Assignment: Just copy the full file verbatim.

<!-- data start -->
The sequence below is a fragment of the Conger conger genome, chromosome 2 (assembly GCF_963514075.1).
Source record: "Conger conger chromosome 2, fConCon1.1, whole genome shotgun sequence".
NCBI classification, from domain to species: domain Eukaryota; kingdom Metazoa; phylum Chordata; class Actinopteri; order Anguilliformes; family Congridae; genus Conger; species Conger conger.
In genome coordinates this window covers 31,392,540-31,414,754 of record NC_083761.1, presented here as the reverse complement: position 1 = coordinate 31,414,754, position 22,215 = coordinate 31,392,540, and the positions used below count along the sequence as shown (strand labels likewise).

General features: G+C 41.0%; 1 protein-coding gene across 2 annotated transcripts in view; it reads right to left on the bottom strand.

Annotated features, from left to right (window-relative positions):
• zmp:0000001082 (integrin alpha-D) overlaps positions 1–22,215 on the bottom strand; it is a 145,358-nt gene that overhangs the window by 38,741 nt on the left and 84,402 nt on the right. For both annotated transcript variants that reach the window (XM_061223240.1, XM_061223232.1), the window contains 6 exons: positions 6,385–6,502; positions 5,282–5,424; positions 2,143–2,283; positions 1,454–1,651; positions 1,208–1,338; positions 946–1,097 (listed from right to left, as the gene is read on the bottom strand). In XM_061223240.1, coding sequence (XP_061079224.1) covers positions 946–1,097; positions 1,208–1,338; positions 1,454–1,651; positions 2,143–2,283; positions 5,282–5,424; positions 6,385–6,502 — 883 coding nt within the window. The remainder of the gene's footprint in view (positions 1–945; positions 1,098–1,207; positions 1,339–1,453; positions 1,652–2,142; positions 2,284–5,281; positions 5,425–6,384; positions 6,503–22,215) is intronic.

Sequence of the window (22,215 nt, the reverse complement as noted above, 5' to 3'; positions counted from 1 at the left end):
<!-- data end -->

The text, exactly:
The sequence below is a fragment of the Conger conger genome, chromosome 2 (assembly GCF_963514075.1).
Source record: "Conger conger chromosome 2, fConCon1.1, whole genome shotgun sequence".
NCBI classification, from domain to species: domain Eukaryota; kingdom Metazoa; phylum Chordata; class Actinopteri; order Anguilliformes; family Congridae; genus Conger; species Conger conger.
In genome coordinates this window covers 31,392,540-31,414,754 of record NC_083761.1, presented here as the reverse complement: position 1 = coordinate 31,414,754, position 22,215 = coordinate 31,392,540, and the positions used below count along the sequence as shown (strand labels likewise).

General features: G+C 41.0%; 1 protein-coding gene across 2 annotated transcripts in view; it reads right to left on the bottom strand.

Annotated features, from left to right (window-relative positions):
• zmp:0000001082 (integrin alpha-D) overlaps positions 1–22,215 on the bottom strand; it is a 145,358-nt gene that overhangs the window by 38,741 nt on the left and 84,402 nt on the right. For both annotated transcript variants that reach the window (XM_061223240.1, XM_061223232.1), the window contains 6 exons: positions 6,385–6,502; positions 5,282–5,424; positions 2,143–2,283; positions 1,454–1,651; positions 1,208–1,338; positions 946–1,097 (listed from right to left, as the gene is read on the bottom strand). In XM_061223240.1, coding sequence (XP_061079224.1) covers positions 946–1,097; positions 1,208–1,338; positions 1,454–1,651; positions 2,143–2,283; positions 5,282–5,424; positions 6,385–6,502 — 883 coding nt within the window. The remainder of the gene's footprint in view (positions 1–945; positions 1,098–1,207; positions 1,339–1,453; positions 1,652–2,142; positions 2,284–5,281; positions 5,425–6,384; positions 6,503–22,215) is intronic.

Sequence of the window (22,215 nt, the reverse complement as noted above, 5' to 3'; positions counted from 1 at the left end):